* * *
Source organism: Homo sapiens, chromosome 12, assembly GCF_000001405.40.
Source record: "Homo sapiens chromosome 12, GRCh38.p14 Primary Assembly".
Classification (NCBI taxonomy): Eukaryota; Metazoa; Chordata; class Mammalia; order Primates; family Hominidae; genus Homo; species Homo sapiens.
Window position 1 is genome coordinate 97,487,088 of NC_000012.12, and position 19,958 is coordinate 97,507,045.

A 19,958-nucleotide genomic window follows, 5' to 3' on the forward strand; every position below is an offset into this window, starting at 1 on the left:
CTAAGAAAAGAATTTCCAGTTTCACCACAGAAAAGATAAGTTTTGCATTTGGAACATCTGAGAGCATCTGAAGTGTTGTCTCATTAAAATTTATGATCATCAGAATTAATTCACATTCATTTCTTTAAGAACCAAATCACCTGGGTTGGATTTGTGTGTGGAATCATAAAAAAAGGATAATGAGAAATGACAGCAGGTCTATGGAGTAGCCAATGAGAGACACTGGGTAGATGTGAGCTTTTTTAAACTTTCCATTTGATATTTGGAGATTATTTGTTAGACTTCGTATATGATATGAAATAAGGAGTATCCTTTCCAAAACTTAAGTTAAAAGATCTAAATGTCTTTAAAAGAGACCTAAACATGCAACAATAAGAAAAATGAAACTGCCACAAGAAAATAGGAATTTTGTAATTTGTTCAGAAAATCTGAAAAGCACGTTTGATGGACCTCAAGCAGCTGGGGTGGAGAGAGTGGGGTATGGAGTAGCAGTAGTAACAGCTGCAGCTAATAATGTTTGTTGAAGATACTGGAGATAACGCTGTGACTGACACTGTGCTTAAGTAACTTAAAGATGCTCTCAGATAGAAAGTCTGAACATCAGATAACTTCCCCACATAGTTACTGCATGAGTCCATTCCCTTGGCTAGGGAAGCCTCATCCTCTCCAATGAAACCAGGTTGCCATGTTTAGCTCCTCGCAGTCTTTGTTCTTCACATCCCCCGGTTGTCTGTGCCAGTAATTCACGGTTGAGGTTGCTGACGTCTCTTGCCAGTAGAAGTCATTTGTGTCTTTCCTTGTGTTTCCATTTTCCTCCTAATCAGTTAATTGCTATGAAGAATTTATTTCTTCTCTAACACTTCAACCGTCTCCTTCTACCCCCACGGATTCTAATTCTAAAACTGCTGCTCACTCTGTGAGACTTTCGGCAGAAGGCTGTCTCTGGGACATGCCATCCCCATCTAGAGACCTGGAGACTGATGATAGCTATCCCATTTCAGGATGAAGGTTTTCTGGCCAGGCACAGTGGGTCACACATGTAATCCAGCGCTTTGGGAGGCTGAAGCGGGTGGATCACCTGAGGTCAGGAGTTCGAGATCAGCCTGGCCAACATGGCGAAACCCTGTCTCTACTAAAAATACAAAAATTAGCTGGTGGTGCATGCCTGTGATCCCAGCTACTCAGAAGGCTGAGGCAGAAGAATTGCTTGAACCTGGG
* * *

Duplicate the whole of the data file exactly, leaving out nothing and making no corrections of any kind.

Source organism: Homo sapiens, chromosome 12, assembly GCF_000001405.40.
Source record: "Homo sapiens chromosome 12, GRCh38.p14 Primary Assembly".
Classification (NCBI taxonomy): Eukaryota; Metazoa; Chordata; class Mammalia; order Primates; family Hominidae; genus Homo; species Homo sapiens.
Window position 1 is genome coordinate 97,487,088 of NC_000012.12, and position 19,958 is coordinate 97,507,045.

A 19,958-nucleotide genomic window follows, 5' to 3' on the forward strand; every position below is an offset into this window, starting at 1 on the left:
CTAAGAAAAGAATTTCCAGTTTCACCACAGAAAAGATAAGTTTTGCATTTGGAACATCTGAGAGCATCTGAAGTGTTGTCTCATTAAAATTTATGATCATCAGAATTAATTCACATTCATTTCTTTAAGAACCAAATCACCTGGGTTGGATTTGTGTGTGGAATCATAAAAAAAGGATAATGAGAAATGACAGCAGGTCTATGGAGTAGCCAATGAGAGACACTGGGTAGATGTGAGCTTTTTTAAACTTTCCATTTGATATTTGGAGATTATTTGTTAGACTTCGTATATGATATGAAATAAGGAGTATCCTTTCCAAAACTTAAGTTAAAAGATCTAAATGTCTTTAAAAGAGACCTAAACATGCAACAATAAGAAAAATGAAACTGCCACAAGAAAATAGGAATTTTGTAATTTGTTCAGAAAATCTGAAAAGCACGTTTGATGGACCTCAAGCAGCTGGGGTGGAGAGAGTGGGGTATGGAGTAGCAGTAGTAACAGCTGCAGCTAATAATGTTTGTTGAAGATACTGGAGATAACGCTGTGACTGACACTGTGCTTAAGTAACTTAAAGATGCTCTCAGATAGAAAGTCTGAACATCAGATAACTTCCCCACATAGTTACTGCATGAGTCCATTCCCTTGGCTAGGGAAGCCTCATCCTCTCCAATGAAACCAGGTTGCCATGTTTAGCTCCTCGCAGTCTTTGTTCTTCACATCCCCCGGTTGTCTGTGCCAGTAATTCACGGTTGAGGTTGCTGACGTCTCTTGCCAGTAGAAGTCATTTGTGTCTTTCCTTGTGTTTCCATTTTCCTCCTAATCAGTTAATTGCTATGAAGAATTTATTTCTTCTCTAACACTTCAACCGTCTCCTTCTACCCCCACGGATTCTAATTCTAAAACTGCTGCTCACTCTGTGAGACTTTCGGCAGAAGGCTGTCTCTGGGACATGCCATCCCCATCTAGAGACCTGGAGACTGATGATAGCTATCCCATTTCAGGATGAAGGTTTTCTGGCCAGGCACAGTGGGTCACACATGTAATCCAGCGCTTTGGGAGGCTGAAGCGGGTGGATCACCTGAGGTCAGGAGTTCGAGATCAGCCTGGCCAACATGGCGAAACCCTGTCTCTACTAAAAATACAAAAATTAGCTGGTGGTGCATGCCTGTGATCCCAGCTACTCAGAAGGCTGAGGCAGAAGAATTGCTTGAACCTGGG